President Ferdinand R. Marcos Jr. has called on the Philippine media to help his administration in its efforts to step up its campaign to inform the public of the government’s policies, programs, and achievements.
Mr. Marcos made the call as he led the oath-taking of the newly elected Officers and Board of Trustees of the Kapisanan ng mga Brodkaster ng Pilipinas (KBP) on Friday.
In a ceremony held at the President’s Hall of Malacañan Palace, Mr. Marcos reiterated his vow to protect the rights of media workers in the country, the Office of the President (OP) said in a Facebook post.
“PBBM (Marcos) acknowledged the media’s contributions and stated on different occasions that their rights would be upheld and protected,” the OP said.
“The President also urged the media to help the government effectively communicate government efforts.”
Established on April 27, 1973, the KBP is a non-government and non-profit organization of the broadcast media in the Philippines, which aims to promote responsible and free broadcast media, as well as help its members maintain a relevant role in Philippine society.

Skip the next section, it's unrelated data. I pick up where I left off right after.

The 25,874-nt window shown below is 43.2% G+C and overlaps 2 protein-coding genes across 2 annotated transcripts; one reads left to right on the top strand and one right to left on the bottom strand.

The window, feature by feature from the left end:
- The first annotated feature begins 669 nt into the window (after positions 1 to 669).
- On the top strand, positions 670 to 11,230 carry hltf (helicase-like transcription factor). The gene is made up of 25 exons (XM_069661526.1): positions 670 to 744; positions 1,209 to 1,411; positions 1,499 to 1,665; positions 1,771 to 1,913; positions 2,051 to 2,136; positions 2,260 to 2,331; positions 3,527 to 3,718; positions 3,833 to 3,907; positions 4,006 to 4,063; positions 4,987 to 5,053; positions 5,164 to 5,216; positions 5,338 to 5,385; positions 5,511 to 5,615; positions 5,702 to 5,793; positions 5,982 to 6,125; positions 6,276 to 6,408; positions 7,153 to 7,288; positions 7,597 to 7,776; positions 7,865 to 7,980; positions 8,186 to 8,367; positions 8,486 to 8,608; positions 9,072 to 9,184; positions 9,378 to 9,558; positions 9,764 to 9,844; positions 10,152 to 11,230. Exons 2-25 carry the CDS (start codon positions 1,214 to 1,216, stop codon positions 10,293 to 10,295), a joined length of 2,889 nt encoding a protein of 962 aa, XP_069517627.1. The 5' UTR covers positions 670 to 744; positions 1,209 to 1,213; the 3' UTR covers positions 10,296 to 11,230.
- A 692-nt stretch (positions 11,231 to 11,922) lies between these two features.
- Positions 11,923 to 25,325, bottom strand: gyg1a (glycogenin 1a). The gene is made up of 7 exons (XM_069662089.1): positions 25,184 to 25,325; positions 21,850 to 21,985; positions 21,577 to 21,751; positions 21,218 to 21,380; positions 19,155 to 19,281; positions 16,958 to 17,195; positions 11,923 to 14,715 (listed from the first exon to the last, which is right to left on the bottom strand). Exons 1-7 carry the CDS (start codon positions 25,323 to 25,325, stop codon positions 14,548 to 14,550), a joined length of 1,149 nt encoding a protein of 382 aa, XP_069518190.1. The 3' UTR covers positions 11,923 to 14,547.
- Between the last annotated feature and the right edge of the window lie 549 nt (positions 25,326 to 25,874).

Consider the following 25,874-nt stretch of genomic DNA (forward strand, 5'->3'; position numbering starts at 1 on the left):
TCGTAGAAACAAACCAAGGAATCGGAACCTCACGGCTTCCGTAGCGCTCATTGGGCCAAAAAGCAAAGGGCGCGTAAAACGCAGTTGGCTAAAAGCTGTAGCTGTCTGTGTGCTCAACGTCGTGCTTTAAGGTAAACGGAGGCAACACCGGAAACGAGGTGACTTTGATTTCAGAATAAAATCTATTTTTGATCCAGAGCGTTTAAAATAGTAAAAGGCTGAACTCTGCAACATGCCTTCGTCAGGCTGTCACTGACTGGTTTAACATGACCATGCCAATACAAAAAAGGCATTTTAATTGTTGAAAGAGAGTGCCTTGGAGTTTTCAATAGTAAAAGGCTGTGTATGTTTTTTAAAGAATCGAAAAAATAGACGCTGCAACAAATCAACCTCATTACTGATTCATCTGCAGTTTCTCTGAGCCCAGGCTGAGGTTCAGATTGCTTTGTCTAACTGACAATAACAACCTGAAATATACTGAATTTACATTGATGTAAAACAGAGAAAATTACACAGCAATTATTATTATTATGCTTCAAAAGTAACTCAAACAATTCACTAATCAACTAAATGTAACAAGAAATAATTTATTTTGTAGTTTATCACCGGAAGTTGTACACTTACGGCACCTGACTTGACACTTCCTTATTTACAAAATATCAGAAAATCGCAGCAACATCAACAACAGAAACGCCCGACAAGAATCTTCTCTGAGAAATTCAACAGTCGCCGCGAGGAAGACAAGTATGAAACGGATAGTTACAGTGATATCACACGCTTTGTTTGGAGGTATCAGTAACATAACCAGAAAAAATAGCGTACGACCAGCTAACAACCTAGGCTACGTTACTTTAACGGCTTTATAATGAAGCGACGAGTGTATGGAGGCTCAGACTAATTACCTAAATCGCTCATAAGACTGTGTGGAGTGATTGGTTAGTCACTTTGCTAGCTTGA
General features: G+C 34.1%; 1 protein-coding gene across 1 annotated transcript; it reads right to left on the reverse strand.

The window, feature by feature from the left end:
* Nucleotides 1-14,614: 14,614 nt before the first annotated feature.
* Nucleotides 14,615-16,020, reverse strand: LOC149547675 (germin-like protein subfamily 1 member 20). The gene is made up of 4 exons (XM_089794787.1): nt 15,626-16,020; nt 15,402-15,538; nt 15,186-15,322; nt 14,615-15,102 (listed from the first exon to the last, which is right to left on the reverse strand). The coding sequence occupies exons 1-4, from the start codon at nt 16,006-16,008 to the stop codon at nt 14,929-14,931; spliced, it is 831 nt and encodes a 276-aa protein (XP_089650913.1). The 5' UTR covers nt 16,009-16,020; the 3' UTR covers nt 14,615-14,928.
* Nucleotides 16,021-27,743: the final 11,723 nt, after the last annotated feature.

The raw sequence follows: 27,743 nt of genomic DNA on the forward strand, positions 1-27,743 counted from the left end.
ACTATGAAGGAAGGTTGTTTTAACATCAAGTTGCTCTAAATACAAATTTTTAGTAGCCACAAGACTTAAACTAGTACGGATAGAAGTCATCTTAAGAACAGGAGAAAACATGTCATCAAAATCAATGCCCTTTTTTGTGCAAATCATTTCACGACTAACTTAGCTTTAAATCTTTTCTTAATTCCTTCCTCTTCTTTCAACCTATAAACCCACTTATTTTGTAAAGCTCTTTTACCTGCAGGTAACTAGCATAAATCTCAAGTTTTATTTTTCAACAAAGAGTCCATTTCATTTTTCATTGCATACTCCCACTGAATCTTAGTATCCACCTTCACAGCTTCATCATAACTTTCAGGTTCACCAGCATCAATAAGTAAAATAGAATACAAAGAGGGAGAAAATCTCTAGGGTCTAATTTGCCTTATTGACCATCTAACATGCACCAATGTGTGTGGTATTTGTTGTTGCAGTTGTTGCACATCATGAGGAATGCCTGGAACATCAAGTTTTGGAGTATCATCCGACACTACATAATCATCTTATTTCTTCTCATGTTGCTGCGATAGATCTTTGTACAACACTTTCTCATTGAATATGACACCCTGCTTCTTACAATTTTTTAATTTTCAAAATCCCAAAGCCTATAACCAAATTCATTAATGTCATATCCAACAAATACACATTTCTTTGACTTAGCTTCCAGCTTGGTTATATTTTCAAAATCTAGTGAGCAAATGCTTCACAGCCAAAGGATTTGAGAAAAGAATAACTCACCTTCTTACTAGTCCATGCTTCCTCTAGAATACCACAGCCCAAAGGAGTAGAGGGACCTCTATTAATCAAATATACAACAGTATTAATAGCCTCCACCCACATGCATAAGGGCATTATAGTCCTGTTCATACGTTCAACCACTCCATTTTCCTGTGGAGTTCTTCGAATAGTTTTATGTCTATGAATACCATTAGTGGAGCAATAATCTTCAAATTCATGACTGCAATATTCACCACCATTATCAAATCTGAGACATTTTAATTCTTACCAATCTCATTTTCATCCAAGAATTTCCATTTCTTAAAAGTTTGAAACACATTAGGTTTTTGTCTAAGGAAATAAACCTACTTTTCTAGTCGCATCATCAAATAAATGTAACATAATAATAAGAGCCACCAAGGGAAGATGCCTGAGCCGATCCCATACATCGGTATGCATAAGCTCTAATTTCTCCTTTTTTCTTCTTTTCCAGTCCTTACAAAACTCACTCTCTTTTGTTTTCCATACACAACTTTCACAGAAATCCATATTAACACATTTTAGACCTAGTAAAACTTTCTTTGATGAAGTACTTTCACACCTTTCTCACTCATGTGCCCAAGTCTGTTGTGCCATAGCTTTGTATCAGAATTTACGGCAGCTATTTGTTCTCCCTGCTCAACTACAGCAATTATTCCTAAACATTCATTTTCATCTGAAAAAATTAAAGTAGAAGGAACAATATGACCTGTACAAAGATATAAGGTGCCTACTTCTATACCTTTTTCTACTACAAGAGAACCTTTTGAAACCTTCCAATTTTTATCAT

The KBP also seeks the enhancement of broadcasters’ public service, the advancement of broadcasting innovation, and the development of Philippine broadcast media.
During the President’s Night organized by the Manila Overseas Press Club at the Sofitel Philippine Plaza in Pasay City on October 5, Mr. Marcos promised to put a premium on the welfare of the media, expressing his willingness to lend an ear and listen to all their concerns.
He made the vow as he acknowledged the media’s proactive participation in keeping the public “well-informed.”
The President also recognized the crucial role of the press in improving access to information and raising awareness of pressing issues.
On Thursday, the Presidential Task Force on Media Security (PTFoMS) expressed confidence that the efforts of the Marcos administration to safeguard media freedom would come to fruition.
The PTFoMS said it is “only a matter of time” before the Philippines is removed from the annual Global Impunity Index of the press freedom watchdog Committee to Protect Journalists.